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My interdisciplinary scholarship intersects the fields of political communication, mediatization theory, political culture and identity, Latin American studies, Human Rights discourse and memory, Chicana/o studies, border studies, and the media production of social movements. My comparative, mixed-methods work centers on Latin American and U.S. “media practices” as an object of analysis, to examine how communication technologies reconfigure democratic norms and political culture within the context of late neoliberal capitalism. My conceptual framework draws from three fields of communication research — Latin American traditions of critical media scholarship, Western European mediatization theory, and Eastern European/North American concepts related to Cultural-Historical Activity Theory (CHAT).

During the 1980s, television emerged as the dominant medium across Latin American, while the regional experience with authoritarian neoliberalism was recast as a “third wave” renovation of transnational political culture. Within that context, Latin American scholars anticipated the need to broaden traditional methods of textual media analyses to include media-centered dynamics of cultural production and consumption. Jesús Martín Barbero and his contemporaries focused their attention on the relationship between cultural change, consumption, and media practices as a unit of analysis, to the degree that their theories of the media became a distinct field of communication research (Barranquero, 2011; Barranquero Carretero & Saez Baeza, 2017; Szurmuk & Waisbord, 2011; Martín Barbero, 1987). Martín Barbero’s seminal work, De los Medios a las mediaciones: Comunicación, cultura y hegemonía, is the most prominent example of these Latinamericanist conceptualizations. In this 1987 book, he explained the Latin American origins of this sociocultural turn:

Communication as culture 

We were convinced that the field of communication should also inform a theory — sociological, semiotic, or informational — because only through such a theory is it possible to demarcate the field and specify its objects of analysis. (. . .)  We had needed to lose our “object” in order to reveal the movement of the social within communication; communication as a process. (. . .) Within the convergence of new understanding gained through the political costs of transnational processes, a profoundly new valuation of cultural life emerges in Latin America. (. . .) something radically different occurs when a culture is confronted with unprecedented dimensions of social conflict, the formation of new subjects — regional, religious, sexual, generational — and new forms of rebellion and resistance. Then there is a reconceptualization of the culture that confronts us with the existence of other people’s cultural experiences, with its multifaceted and active existence, not just its memory of the past, but in its conflicted and creative present. When we begin to think about communicative processes from that perspective, a cultural one, it signifies that we have stopped thinking about them from the perspective of our disciplines, and from the perspective of the media itself. It signifies a break from the security provided by reducing questions of [human] communication to technological questions. (pp. 220–227)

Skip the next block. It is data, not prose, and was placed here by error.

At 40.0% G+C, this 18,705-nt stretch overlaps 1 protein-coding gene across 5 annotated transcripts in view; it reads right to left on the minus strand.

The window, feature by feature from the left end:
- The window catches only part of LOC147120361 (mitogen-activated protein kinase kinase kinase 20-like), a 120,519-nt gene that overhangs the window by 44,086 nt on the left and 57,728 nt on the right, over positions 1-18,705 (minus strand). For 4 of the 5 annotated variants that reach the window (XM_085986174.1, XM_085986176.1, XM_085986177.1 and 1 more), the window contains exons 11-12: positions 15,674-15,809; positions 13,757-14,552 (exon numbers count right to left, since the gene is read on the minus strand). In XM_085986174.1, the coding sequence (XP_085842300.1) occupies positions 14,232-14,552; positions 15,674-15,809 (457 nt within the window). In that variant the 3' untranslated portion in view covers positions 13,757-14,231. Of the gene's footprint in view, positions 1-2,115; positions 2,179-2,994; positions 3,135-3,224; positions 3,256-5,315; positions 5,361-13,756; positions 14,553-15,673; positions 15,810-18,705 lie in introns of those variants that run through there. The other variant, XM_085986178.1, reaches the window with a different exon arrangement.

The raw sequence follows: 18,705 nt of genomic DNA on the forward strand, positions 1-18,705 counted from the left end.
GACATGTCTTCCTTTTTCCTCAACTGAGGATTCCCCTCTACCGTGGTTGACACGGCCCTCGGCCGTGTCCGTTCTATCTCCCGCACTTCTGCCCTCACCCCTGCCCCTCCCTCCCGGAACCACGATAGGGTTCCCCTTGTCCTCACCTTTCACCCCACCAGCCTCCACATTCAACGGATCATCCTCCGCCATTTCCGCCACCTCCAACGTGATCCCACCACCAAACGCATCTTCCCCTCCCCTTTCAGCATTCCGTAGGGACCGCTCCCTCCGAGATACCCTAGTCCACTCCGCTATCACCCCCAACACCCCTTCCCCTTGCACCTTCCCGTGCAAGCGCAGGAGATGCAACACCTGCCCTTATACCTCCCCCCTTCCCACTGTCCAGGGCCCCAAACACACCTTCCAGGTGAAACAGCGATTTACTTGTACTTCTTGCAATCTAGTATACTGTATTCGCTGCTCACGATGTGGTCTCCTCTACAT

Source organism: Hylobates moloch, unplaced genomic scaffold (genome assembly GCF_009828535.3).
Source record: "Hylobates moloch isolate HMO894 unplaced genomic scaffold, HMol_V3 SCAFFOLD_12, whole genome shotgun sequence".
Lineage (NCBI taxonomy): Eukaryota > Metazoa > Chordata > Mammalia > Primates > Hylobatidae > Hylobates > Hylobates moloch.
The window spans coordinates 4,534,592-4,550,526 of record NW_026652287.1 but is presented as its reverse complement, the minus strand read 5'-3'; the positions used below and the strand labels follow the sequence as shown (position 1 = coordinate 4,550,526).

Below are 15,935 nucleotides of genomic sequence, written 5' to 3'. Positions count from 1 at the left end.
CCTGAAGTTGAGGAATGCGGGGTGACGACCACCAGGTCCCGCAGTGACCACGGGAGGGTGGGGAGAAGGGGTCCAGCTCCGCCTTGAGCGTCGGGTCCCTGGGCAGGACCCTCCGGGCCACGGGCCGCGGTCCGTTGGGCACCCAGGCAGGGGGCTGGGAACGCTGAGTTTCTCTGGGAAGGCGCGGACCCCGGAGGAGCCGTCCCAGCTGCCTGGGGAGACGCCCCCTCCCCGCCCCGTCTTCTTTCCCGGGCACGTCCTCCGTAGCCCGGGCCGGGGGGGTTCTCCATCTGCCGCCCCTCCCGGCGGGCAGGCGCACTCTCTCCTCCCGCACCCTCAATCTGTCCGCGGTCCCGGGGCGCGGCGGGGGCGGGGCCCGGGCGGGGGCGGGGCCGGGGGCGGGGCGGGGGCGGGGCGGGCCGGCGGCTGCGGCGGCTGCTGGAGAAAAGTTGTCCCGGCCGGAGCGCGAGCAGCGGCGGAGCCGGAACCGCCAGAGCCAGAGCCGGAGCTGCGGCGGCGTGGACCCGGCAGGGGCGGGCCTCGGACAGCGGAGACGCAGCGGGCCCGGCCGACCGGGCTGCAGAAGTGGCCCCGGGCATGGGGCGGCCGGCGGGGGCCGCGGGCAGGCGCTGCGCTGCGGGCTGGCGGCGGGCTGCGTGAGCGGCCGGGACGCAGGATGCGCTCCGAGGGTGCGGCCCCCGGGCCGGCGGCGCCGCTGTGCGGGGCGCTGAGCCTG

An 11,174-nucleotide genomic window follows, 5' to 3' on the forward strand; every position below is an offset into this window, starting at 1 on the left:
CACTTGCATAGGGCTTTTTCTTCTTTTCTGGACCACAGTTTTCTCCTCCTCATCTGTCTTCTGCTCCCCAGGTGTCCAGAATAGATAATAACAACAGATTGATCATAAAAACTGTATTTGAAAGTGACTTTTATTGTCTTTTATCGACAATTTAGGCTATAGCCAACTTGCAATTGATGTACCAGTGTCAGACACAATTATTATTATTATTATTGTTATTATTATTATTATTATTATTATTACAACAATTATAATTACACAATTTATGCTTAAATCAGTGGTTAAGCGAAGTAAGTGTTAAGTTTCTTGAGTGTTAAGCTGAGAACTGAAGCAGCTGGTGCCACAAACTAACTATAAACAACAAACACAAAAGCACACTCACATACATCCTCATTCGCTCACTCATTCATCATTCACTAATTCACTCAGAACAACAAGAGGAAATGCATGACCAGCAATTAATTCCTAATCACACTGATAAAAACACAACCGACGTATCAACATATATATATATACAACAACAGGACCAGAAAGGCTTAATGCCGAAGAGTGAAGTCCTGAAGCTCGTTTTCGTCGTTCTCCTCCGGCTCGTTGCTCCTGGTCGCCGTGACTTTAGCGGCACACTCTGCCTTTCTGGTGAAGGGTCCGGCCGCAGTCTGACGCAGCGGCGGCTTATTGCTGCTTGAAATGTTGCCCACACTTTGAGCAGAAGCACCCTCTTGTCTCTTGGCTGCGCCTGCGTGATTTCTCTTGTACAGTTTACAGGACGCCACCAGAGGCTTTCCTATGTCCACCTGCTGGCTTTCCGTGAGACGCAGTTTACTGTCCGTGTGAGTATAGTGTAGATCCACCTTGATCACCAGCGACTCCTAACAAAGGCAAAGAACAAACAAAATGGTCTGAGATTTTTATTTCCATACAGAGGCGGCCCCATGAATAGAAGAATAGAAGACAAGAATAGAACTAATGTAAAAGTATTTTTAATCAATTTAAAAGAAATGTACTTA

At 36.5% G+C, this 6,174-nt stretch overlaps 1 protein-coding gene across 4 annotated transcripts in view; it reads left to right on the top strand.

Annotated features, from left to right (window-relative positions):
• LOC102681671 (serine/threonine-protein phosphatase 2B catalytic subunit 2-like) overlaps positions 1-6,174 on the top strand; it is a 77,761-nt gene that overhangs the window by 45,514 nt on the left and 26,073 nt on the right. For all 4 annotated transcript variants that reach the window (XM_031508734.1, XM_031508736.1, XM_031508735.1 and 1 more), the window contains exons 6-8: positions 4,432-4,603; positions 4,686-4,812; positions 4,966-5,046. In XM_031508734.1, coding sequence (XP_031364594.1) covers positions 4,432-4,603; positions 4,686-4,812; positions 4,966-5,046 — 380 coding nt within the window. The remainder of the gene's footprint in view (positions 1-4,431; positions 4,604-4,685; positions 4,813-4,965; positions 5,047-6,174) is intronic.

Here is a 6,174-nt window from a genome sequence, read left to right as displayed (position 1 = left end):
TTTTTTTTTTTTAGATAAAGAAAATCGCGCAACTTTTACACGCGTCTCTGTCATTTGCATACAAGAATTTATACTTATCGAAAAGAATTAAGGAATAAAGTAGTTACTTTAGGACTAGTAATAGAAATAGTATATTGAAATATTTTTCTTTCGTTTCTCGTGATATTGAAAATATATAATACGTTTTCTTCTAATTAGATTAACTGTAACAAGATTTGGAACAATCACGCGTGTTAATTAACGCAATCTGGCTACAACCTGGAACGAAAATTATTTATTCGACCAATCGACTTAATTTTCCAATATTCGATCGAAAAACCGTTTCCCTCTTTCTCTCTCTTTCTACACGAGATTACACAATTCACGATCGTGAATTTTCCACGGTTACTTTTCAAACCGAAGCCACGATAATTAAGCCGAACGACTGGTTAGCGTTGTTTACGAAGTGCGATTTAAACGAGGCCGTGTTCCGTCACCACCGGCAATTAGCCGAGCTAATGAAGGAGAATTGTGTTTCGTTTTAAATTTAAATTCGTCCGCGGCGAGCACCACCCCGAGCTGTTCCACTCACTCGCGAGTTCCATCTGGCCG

This markedly Latin American approach predicted what is now recognized as the globalized meta-process of “mediatization” (Scolari & Rodriguez-Amat, 2018). Mediatization research began as a Western European and North American line of inquiry that set out to capture “the broad consequences for everyday life and practical organization (social, political, cultural, economic) of media, and more particularly of the pervasive spread of media contents and platforms through all types of context and practice” (Couldry & Hepp, 2013, p. 191; Couldry and Hepp, 2017). In 2017 Nick Couldry and Andreas Hepp broadened their definition of mediatization as “shorthand for all the transformations of communicative and social processes, and the social and practical forms built from them, which follow from our increasing reliance on technologically and institutionally based processes of mediation (. . .) [it] is not just one type of thing, one ‘logic’ of doing things; indeed it is best understood as not a ‘thing’ or ‘logic’ at all, but as the variety of ways in which possible orderings of the social by media are further transformed and stabilized through continuous feedback loops” (2017, p. 4). 

Finally, the sociocultural work of early Soviet Russian psychologists that serves as the foundation for Cultural-Historical Activity Theory (CHAT) offers uniquely robust conceptual tools for comparative examinations of media artifacts and practices. Here, the work of Lev Vygotsky, Aleksei N. Leontiev, and Alexander Luria figures prominently, as well as the more contemporary work of Michael Cole, Yrjö Engeström, and James Wertsch. Throughout Europe and North America, sociocultural theories such as CHAT center on how cultural-historical practices and artifacts mediate human learning and development. CHAT provides what mediatization theory lacks in well-developed conceptual tools that support empirical examinations of mediated practices and cultural change. 

CHAT scholars describe their work as focusing on the “(. . .) cultural organization of human life. Implied by the dual emphasis on mediation and activity is the centrality of culture in human life.” (LCHC, 2008). CHAT conceptualizations presume the primacy of the “social,” foreground historical change, and the vital significance of sociocultural context — dimensions that are often outside the scope of traditional textual media analysis. Above all, CHAT conceptualizations render mediation and social activity a viable unit of analysis; one that is necessary to structure comparisons of the relationship between media texts, media practices, and sociocultural change.